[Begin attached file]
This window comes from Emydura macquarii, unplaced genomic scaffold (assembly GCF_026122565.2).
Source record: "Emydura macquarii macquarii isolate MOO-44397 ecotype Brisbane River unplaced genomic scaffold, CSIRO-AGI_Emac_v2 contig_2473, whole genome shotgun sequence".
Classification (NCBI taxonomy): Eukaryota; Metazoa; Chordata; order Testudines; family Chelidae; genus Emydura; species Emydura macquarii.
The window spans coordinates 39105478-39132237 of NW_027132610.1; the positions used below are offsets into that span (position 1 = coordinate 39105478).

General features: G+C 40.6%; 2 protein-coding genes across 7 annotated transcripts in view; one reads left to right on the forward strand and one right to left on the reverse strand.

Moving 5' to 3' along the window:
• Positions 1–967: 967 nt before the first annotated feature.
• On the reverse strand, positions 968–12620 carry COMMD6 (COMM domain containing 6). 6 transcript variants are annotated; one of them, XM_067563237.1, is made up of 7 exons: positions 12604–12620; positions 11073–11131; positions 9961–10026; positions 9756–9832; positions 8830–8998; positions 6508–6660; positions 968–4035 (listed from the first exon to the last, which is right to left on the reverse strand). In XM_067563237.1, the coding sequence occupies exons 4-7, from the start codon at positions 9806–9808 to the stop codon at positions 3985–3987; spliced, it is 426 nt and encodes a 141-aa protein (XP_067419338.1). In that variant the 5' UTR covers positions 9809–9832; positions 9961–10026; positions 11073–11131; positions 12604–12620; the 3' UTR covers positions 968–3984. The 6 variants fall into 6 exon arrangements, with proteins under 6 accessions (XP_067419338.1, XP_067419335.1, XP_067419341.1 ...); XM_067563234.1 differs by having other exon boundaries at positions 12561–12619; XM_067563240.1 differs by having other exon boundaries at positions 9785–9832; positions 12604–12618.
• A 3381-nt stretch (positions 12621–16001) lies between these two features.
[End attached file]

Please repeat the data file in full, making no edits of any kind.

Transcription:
This window comes from Emydura macquarii, unplaced genomic scaffold (assembly GCF_026122565.2).
Source record: "Emydura macquarii macquarii isolate MOO-44397 ecotype Brisbane River unplaced genomic scaffold, CSIRO-AGI_Emac_v2 contig_2473, whole genome shotgun sequence".
Classification (NCBI taxonomy): Eukaryota; Metazoa; Chordata; order Testudines; family Chelidae; genus Emydura; species Emydura macquarii.
The window spans coordinates 39105478-39132237 of NW_027132610.1; the positions used below are offsets into that span (position 1 = coordinate 39105478).

General features: G+C 40.6%; 2 protein-coding genes across 7 annotated transcripts in view; one reads left to right on the forward strand and one right to left on the reverse strand.

Moving 5' to 3' along the window:
• Positions 1–967: 967 nt before the first annotated feature.
• On the reverse strand, positions 968–12620 carry COMMD6 (COMM domain containing 6). 6 transcript variants are annotated; one of them, XM_067563237.1, is made up of 7 exons: positions 12604–12620; positions 11073–11131; positions 9961–10026; positions 9756–9832; positions 8830–8998; positions 6508–6660; positions 968–4035 (listed from the first exon to the last, which is right to left on the reverse strand). In XM_067563237.1, the coding sequence occupies exons 4-7, from the start codon at positions 9806–9808 to the stop codon at positions 3985–3987; spliced, it is 426 nt and encodes a 141-aa protein (XP_067419338.1). In that variant the 5' UTR covers positions 9809–9832; positions 9961–10026; positions 11073–11131; positions 12604–12620; the 3' UTR covers positions 968–3984. The 6 variants fall into 6 exon arrangements, with proteins under 6 accessions (XP_067419338.1, XP_067419335.1, XP_067419341.1 ...); XM_067563234.1 differs by having other exon boundaries at positions 12561–12619; XM_067563240.1 differs by having other exon boundaries at positions 9785–9832; positions 12604–12618.
• A 3381-nt stretch (positions 12621–16001) lies between these two features.